(1) No.  A shareholder’s request to inspect a corporation’s books and records is not limited to books and records covering corporate conduct that has occurred after the date of the shareholder’s first acquisition of the corporation’s stock.  Section 327 governs the qualifications of stockholders to bring derivative actions and does not define the temporal scope of a stockholder’s inspection rights under § 220.  The books and records statute requires only that the stockholder’s purpose be “reasonably related†to his or her interest as a stockholder.  Since stockholders may use information about corporate mismanagement that predates their stock ownership in ways other than to bring a derivative suit, the derivative suit standing statute (§ 327) does not limit the scope of records available to the stockholder under § 220, so long as activities that predated the purchase date are “reasonably related†to the stockholder’s interest as a stockholder.  In this case, Saito (Plaintiff) wanted to investigate McKesson’s failure to learn of HBOC’s accounting irregularities before the merger was completed.  Due diligence documents produced before the merger agreement was signed could be essential to that investigation. 

    (2) A blanket exclusion of third party documents from a shareholder’s rights to inspect a corporation’s books and records is not proper.  In general, the source of the documents a corporation is in possession of should not control a stockholder’s right to inspection.  In this case, Saito (Plaintiff) requested documents prepared by financial and accounting advisors in order to investigate possible wrongdoing by McKesson and McKesson HBOC (Defendant)—a proper purpose.  The Court of Chancery decided that pursuing claims against the advisors was not a proper purpose, but also concluded that the documents Plaintiff wanted did not support his proper purpose of investigating possible wrongdoing.  If the Court of Chancery’s ruling intended to exclude all third party documents, such a blanket exclusion would not be proper as McKesson and McKesson HBOC (Defendant) relied on the advisors to evaluate the financial condition of HBOC.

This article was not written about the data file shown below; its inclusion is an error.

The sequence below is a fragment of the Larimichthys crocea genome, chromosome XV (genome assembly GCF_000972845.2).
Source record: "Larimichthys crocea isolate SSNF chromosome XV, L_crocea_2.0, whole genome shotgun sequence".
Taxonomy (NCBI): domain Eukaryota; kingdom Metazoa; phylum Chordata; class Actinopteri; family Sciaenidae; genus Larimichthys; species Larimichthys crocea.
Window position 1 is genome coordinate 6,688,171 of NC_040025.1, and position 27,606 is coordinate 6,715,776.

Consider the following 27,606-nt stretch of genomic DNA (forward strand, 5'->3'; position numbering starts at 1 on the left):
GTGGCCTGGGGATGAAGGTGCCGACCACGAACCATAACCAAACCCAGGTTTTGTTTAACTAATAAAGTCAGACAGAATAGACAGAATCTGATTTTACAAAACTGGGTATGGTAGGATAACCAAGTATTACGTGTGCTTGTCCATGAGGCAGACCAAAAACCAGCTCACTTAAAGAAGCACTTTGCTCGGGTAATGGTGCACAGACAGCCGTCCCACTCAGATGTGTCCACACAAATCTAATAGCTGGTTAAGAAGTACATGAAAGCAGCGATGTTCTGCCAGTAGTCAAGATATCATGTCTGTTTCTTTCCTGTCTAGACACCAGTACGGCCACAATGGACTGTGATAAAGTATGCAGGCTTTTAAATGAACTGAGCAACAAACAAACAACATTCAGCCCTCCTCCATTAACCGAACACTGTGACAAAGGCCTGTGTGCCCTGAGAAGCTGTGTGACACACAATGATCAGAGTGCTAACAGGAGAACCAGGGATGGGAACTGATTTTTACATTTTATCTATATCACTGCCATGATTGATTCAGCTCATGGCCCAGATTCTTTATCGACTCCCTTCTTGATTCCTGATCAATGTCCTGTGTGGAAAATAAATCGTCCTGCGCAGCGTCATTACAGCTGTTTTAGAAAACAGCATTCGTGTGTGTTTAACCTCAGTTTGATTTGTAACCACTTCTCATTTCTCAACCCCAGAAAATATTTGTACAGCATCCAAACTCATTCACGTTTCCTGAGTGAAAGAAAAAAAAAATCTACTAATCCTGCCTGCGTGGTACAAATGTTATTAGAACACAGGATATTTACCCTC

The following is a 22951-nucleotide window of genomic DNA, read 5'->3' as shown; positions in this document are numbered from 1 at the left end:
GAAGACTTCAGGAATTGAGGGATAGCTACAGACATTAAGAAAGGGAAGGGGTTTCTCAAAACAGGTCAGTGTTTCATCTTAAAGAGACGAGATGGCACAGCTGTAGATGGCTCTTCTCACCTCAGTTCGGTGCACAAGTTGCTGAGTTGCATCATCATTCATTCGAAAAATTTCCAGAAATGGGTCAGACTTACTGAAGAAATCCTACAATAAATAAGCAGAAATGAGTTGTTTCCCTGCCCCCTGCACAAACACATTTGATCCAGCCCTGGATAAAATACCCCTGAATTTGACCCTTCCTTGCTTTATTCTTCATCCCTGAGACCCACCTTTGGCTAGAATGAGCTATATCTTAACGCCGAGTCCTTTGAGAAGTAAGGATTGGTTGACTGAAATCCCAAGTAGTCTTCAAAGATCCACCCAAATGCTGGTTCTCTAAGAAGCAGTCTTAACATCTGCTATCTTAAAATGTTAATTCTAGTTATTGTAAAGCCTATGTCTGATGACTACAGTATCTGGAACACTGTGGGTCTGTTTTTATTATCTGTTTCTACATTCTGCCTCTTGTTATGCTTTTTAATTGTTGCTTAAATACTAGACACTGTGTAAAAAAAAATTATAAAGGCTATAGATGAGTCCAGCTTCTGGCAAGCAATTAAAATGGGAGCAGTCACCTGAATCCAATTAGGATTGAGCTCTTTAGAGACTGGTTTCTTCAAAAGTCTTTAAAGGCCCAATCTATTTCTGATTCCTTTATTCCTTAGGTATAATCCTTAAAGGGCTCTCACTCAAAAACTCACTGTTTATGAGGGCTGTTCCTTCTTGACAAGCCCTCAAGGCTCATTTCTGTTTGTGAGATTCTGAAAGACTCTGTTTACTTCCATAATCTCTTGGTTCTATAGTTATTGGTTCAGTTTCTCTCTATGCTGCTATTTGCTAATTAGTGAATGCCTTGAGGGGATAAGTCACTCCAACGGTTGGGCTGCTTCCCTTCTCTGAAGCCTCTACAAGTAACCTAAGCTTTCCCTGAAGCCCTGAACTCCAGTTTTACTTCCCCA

(3) No.  A shareholder of a parent corporation does not have the right to inspect the books and records of a subsidiary corporation when its existence is separate from the parent corporation.  It is a settled principle that stockholders of a parent corporation are not entitled to inspect a subsidiary’s books and records without a showing of fraud or that a subsidiary is the alter ego of the parent.  In this case, however, there was no basis to disregard HBOC’s separate existence, so that Saito (Plaintiff) may not inspect those HBOC books and records that were never provided to McKesson or McKesson HBOC (Defendant).  However, Plaintiff may inspect those relevant HBOC documents that HBOC gave to McKesson before the merger or to McKesson HBOC (Defendant) after the merger.  Such documents would support Plaintiff’s investigation into wrongdoing.  Affirmed in part, reversed in part, and remanded.

    Discussion.

    The court made note that even if the shareholder’s purpose is only to bring a derivative action, the date of his or her stock purchase should not be used as an automatic cut-off date.  The court reasoned that the potential derivative claim could involve a continuing wrong that both predated and postdated the stockholder’s purchase date, or that the alleged post-purchase wrongs could have began during earlier events.  Therefore, the court implies that in situations such as this, the standing limitations of § 327 would not play a part, as the stockholder would be bringing an action that related to wrongful transactions that occurred after the stockholder’s purchase date, even though the shareholder was using information about actions occurring before the purchase date.



    Create New Group

      Casebriefs is concerned with your security, please complete the following